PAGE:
Trainspotting Recap

Trainspotting was released in the United Kingdom on 23 February 1996 and very quickly became a cultural phenomenon. The film has been ranked 10th by the British Film Institute (BFI) in its list of Top 100 British films of all time. In 2004 the film was voted the best Scottish film of all time in a general public poll beating off stiff competition from such other legendary films as… erm…. I’ll get back to you.

Based on the novel of the same name by Irvine Welsh, Trainspotting follows follows a group of heroin addicts in an economically depressed area of Edinburgh and their passage through life. Beyond drug addiction, other themes in the film are exploration of the urban poverty and squalor in “culturally rich” Edinburgh.

Filmed in a mere seven weeks with a mere budget of 1.5 million pounds and a pitiful £800’000 allocated for advertising the film managed to get an incredible amount of free advertising in the UK and US thank to an alleged glorification of drug-taking. US Senator Bob Dole accused it of moral depravity and glorifying drug use during the 1996 US presidential campaign, although he later said that he had not seen the film.  Producer of the film Andrew Macdonald responded to these claims in a BBC interview stating “we were determined to show why people took drugs … you had to show that it was fun and that it was awful” to which Boyle adds “It’s the music and humour that makes people feel it’s glamorising drugs.” Despite the controversy, it was widely praised and received a nomination for Best Adapted Screenplay in that year’s Academy Awards. Time magazine ranked Trainspotting as the third best film of 1996.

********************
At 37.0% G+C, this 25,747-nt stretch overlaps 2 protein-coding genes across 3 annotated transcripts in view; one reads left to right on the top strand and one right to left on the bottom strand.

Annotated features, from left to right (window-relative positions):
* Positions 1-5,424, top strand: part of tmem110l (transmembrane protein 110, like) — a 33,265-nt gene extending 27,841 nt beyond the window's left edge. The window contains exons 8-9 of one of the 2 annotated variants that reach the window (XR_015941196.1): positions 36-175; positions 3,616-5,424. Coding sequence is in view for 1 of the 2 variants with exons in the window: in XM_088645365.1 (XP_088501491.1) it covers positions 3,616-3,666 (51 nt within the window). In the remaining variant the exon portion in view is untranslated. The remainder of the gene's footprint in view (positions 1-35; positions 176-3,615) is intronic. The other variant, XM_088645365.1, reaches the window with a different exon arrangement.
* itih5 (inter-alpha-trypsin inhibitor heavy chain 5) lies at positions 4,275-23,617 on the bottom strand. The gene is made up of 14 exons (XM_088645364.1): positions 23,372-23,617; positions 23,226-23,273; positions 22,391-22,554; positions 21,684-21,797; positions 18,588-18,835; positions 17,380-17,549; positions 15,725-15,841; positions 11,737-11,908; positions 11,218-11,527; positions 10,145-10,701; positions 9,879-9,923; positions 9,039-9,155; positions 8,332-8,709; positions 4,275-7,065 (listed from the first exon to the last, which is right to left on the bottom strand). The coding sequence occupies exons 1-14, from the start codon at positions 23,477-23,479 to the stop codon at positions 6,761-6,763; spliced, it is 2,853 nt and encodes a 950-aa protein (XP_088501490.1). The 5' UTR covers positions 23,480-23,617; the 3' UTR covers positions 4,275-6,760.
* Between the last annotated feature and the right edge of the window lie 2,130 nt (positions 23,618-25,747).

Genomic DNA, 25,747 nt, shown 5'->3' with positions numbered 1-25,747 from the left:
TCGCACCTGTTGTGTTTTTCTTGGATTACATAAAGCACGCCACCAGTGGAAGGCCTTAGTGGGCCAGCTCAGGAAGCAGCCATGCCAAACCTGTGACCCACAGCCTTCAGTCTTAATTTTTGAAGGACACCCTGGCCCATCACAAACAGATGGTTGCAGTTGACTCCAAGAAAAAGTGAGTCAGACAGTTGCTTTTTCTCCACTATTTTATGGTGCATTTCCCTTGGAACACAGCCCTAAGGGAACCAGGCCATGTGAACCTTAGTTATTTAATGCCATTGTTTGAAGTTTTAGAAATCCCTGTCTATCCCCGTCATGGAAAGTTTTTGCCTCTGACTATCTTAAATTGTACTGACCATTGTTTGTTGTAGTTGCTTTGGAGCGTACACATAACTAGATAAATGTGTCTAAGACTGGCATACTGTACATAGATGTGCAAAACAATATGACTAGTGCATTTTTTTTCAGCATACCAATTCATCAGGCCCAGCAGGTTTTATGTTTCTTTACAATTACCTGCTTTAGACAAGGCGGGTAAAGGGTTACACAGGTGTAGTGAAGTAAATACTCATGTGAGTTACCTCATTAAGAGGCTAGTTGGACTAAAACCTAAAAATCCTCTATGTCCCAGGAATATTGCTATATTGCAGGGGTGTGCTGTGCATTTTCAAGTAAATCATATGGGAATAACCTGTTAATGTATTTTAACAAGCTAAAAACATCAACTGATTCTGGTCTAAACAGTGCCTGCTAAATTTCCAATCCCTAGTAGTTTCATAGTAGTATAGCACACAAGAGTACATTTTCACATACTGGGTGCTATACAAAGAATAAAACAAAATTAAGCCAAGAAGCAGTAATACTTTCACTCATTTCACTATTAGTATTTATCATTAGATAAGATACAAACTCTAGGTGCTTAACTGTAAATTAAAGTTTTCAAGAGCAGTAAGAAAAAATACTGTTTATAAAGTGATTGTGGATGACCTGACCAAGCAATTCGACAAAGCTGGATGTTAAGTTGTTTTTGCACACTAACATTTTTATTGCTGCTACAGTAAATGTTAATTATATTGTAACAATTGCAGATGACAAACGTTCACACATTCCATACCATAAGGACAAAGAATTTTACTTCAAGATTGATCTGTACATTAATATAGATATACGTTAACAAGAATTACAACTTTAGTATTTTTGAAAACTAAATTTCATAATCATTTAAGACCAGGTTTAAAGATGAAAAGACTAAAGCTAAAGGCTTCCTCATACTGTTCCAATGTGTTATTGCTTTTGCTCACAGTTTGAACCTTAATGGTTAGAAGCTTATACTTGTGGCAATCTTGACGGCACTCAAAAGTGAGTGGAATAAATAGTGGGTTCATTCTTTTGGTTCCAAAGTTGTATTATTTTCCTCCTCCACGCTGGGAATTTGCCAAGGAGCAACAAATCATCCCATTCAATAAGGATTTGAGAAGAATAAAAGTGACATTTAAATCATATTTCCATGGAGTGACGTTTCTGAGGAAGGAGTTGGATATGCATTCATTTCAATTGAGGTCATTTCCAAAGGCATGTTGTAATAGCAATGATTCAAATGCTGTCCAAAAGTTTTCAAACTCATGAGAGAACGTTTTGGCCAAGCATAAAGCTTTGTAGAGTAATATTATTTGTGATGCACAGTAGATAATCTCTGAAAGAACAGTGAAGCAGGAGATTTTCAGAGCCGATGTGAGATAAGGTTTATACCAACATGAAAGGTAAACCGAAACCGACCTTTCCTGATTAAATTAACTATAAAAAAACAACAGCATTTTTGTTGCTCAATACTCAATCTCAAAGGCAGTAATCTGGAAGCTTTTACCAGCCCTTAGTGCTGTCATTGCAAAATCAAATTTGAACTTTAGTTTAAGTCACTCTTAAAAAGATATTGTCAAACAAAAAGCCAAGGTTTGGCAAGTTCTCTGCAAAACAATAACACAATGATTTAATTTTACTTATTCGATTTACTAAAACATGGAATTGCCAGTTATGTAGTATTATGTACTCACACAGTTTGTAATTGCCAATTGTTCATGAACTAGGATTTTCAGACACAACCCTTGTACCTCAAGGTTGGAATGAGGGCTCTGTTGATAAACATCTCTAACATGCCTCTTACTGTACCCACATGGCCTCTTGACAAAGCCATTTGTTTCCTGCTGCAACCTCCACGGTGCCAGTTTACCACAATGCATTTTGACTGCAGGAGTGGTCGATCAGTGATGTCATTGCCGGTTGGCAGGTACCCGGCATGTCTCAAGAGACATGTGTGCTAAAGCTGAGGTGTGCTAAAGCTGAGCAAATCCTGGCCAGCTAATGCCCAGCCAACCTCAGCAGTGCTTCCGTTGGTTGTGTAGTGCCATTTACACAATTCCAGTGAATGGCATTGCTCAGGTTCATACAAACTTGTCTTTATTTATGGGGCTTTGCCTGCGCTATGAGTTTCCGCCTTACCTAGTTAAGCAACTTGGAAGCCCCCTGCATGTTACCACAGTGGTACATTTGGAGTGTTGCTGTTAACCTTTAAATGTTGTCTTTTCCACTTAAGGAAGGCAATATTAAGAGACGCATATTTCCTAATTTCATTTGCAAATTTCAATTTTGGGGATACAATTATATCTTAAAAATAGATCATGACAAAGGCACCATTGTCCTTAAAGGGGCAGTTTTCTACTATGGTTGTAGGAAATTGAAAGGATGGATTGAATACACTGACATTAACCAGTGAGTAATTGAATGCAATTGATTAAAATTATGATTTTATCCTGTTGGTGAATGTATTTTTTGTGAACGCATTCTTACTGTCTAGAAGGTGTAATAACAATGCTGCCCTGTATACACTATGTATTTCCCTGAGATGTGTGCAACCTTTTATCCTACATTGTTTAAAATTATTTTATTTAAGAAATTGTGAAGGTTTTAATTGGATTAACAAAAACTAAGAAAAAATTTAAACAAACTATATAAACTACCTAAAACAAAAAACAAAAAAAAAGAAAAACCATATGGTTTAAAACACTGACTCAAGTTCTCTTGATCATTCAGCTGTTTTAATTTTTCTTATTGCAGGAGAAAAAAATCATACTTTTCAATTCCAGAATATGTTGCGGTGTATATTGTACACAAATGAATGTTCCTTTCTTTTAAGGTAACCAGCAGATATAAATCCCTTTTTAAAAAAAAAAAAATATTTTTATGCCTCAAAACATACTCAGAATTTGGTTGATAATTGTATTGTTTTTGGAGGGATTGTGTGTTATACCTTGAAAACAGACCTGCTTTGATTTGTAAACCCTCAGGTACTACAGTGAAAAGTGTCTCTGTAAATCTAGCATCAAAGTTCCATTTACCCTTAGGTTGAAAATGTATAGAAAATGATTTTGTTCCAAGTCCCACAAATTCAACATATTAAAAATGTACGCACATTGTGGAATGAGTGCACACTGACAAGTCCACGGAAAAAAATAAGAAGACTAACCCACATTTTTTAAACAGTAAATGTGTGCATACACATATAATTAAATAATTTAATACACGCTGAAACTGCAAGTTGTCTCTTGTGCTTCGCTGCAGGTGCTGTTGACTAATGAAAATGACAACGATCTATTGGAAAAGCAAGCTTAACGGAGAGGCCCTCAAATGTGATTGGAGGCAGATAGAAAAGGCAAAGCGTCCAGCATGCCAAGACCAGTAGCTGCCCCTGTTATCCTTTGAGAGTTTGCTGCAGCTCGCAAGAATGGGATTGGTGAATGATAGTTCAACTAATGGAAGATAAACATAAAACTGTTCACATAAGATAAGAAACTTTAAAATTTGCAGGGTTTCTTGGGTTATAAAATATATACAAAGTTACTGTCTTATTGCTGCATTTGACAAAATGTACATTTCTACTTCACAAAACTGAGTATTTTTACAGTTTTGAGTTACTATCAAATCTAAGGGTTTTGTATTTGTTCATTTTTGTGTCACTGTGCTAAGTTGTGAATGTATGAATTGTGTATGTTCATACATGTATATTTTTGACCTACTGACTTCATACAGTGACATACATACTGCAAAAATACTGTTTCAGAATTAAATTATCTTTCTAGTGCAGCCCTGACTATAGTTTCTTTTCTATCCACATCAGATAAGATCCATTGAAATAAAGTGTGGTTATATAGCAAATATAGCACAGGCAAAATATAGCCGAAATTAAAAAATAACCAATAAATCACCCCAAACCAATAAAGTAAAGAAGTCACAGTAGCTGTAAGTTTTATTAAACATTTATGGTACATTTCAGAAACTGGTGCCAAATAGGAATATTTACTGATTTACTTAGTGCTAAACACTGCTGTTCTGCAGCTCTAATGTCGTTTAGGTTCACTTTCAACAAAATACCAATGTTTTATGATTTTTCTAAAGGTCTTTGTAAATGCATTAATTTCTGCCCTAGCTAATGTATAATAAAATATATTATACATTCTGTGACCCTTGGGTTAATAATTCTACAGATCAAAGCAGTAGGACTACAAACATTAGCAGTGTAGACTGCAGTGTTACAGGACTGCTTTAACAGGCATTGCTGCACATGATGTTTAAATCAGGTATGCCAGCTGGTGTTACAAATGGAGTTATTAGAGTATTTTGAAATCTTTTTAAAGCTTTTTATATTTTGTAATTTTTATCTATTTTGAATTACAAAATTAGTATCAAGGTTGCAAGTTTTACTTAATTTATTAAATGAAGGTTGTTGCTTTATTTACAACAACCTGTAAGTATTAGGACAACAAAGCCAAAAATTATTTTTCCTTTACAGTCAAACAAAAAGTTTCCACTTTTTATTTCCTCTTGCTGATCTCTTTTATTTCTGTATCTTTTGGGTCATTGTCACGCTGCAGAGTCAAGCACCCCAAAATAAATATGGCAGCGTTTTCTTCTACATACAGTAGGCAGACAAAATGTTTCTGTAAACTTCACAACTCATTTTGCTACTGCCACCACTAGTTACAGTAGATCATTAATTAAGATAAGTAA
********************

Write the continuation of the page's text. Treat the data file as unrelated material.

The films plot follows Renton, (played by Ewan McGregor in his star-making turn) who, whilst deeply immersed in the Edinburgh drug scene, tries to clean up and get out, despite the allure of the drugs and influence of friends.

And despite the in a nutshell plot description and lean running time of 94 minutes this is a frankly amazing film. Key to it all aside from the incredible performances, unique style of shooting, blurring of fantasy and reality, narration that not only makes a point, but enhances the film AND produces one of cinemas all time great monologues in ‘choose life’.  Is it’s soundtrack, a pitch perfect blend of music ranging from Iggy Pop to Pulp to Blur to Underworld. And it still sounds damn good today.

Sadly though, the same cannot be said for the actors Scottish accents, which were so thick that various options were considered to make the film more intelligible for American audiences. Subtitles were ruled out as they would spoil the effect of using them in the disco scene. Instead, the actors re-recorded the first 20 minutes of dialog, softening their accents to atune American ears to the Scottish dialect.